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February 12, 2015

Bill Self

BILL SELF:  Welcome, all.  Have at it.

Q.  When Baylor goes to West Virginia and wins the way they do, does that catch your attention?
BILL SELF:  Yeah, but they have always caught our attention, and certainly we end up winning the game by one point down there, you know, in a back‑and‑forth game, so we know that they're capable, and they usually play very well in our building.  We've been fortunate we've won, but they usually play us very well here, and they're good.  What are they ranked right now this week?  I don't know exactly what they are, 16th in the country, and they're projected to be like a 4 seed.  They're certainly capable of beating anybody.

Q.  What are the keys against the Bears?
BILL SELF:  Well, you know, I think you've got to get in gaps and you've got to be able to get the ball flat, and they do a great job keeping you from getting the ball flat, and then of course you want to be able to attack the middle of it, which I think that's probably the key aspect of attacking any zone.
But the big thing is if they pressure out high on the wings, which really discourages you getting the ball flat or throwing the ball inside, and if that's something that keeps you from doing it, then they win.  If it's not, then you hopefully have a chance to attack their zone better, but you've still got to make some shots.

Q.  Does it feel like Wayne has turned the corner the last handful of games, and can you remember having a guy that's such a tough shot‑maker?
BILL SELF:  A tough shot‑maker?

Q.  Making tough shots from long distances.
BILL SELF:  Well, I think Brannen Greene jumps up and makes probably more guarded shots than anybody we've had.  But Wayne has played very, very well.  But the whole thing is it's such a misleading deal that if you study our team, Wayne hasn't shot the ball terrible behind the arc all year long.  I mean, he's been above 35 percent, which 40 percent would be considered shooting excellent.  So he hasn't shot it great, but where Wayne has labored is shooting the ball inside the arc.  That's where his percentages are way down is inside the arc.
Hopefully he's going to become a guy that shoots it consistently inside the arc like he has from beyond the perimeter because he's been on a roll beyond the perimeter similar to‑‑ everybody talks about Brannen being on a roll, but really Wayne has shot the ball in the last five or six games every bit as good as Brannen.
But yeah, I still don't say‑‑ I don't know if you really call making threes hard shots because guys are draped all over you, because you usually don't shoot perimeter shots if guys are draped all over you.  What I would consider really making hard shots are shots that were probably closer to the basket and shots off the bounce rather than off the catch and things like that, and that's something that we can all do a better job of, especially our big guys.

Q.  Is it just reps, or him working it out, or is there something you can do coaching‑wise to help Wayne?
BILL SELF:  Well, I hate to take credit, but I think it's been coaching, without question.
No, it's just him getting confidence.  It's just him getting in the gym and getting a lot of reps.
You know, I don't know about‑‑ in many sports, but everybody goes through phases where you don't play as well, your confidence is a little rattled or whatnot, and you've just got to try to find your way to grind through it, and the best way to grind through it is to see the ball go in the hole, and the best way do you that is through repetition.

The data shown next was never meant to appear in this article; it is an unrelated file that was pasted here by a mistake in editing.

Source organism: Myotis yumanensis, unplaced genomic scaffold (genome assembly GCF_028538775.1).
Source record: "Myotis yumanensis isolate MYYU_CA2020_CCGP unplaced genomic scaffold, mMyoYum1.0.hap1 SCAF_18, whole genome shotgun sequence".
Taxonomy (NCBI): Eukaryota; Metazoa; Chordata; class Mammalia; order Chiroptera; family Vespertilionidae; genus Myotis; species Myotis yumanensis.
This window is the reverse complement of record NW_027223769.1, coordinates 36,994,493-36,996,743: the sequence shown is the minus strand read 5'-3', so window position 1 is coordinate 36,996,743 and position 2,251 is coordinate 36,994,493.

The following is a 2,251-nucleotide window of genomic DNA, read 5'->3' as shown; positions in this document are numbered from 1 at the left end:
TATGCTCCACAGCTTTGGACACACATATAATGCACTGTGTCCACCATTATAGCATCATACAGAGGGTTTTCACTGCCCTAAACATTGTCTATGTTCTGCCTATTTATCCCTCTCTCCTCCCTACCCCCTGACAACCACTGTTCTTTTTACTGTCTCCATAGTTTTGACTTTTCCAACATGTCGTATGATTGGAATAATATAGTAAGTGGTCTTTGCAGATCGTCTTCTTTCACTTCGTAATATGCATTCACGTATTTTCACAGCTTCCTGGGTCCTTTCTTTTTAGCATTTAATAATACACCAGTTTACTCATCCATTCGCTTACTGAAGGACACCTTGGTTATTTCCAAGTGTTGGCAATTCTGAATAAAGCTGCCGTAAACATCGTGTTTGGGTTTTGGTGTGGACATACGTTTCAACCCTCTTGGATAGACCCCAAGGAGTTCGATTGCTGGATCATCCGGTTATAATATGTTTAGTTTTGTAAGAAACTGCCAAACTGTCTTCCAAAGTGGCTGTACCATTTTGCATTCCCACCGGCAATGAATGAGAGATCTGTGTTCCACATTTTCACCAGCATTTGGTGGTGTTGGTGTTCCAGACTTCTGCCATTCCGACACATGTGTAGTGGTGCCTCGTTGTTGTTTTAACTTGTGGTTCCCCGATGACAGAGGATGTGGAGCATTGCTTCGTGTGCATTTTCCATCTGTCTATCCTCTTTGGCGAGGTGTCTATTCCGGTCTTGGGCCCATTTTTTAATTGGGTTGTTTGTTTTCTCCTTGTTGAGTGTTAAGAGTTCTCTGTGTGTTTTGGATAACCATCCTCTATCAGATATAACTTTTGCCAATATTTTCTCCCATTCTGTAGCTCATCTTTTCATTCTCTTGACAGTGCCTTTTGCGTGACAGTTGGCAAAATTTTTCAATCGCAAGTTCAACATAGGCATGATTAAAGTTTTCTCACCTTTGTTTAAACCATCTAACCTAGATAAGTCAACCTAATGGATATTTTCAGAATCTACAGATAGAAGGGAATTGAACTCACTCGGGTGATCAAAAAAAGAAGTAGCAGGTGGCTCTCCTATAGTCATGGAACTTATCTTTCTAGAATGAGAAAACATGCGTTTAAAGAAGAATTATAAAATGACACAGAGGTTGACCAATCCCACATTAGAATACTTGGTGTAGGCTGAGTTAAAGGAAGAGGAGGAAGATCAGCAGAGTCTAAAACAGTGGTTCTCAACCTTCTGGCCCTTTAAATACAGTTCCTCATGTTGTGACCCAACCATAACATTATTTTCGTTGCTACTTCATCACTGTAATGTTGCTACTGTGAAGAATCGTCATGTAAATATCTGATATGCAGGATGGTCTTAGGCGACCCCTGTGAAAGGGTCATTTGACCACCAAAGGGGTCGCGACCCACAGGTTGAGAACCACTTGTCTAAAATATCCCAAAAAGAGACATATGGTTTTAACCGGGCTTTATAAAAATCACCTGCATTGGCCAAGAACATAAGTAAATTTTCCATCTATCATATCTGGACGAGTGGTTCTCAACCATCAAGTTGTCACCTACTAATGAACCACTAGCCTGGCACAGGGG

He has done a good job of working on it, though.  And to your point, he is shooting it a lot better, but I don't think he ever shot it as bad as what a lot of people assumed outside the arc.  It was mainly inside the arc.  His two‑point shooting wasn't very good.

Q.  He's a pretty physical guy.  Do you think maybe he'd profile as a better finisher?
BILL SELF:  Yeah, that's my point.  I think with that body and being able to get inside of people, I would think that he'd probably be a better finisher in closer to the basket.  But this is the one thing that happens with players.  Sometimes when you don't do something really well, you tend not to do that as much, and so right now to me, Wayne is at a point in his career and with his game where he can become more complete than he ever has been because now he can use his shot to set up getting inside people whereas before he was just probably looking to shoot the ball, if that makes sense at all.  I'm excited for him.

Q.  You mentioned a couple weeks ago, you referenced Sybil in your team.
BILL SELF:  Personalities?

Q.  Uh‑huh.  Do you still feel the same way, seeing stabilization there?
BILL SELF:  Well, yeah, I still feel the same way.  You know, the last two games we've been pretty good in one half, awful a half, average at best a half and then great the next half.  So I still think that we're a little bit split personality, so to speak.  But I also think a lot of that is youth, and a lot of it is some things that we won't control, but I do think there's a percentage of it that we can control to become more consistent.  We said the same thing, we've preached the same thing all year long is what we feel like this team needs to do to become more consistent, and certainly‑‑ hopefully we're gaining on it, but it still can change from time‑out to time‑out almost.  It's been a little bit frustrating.  But on the flipside when we're playing well, it's been very rewarding, too, because we're a team that can do both.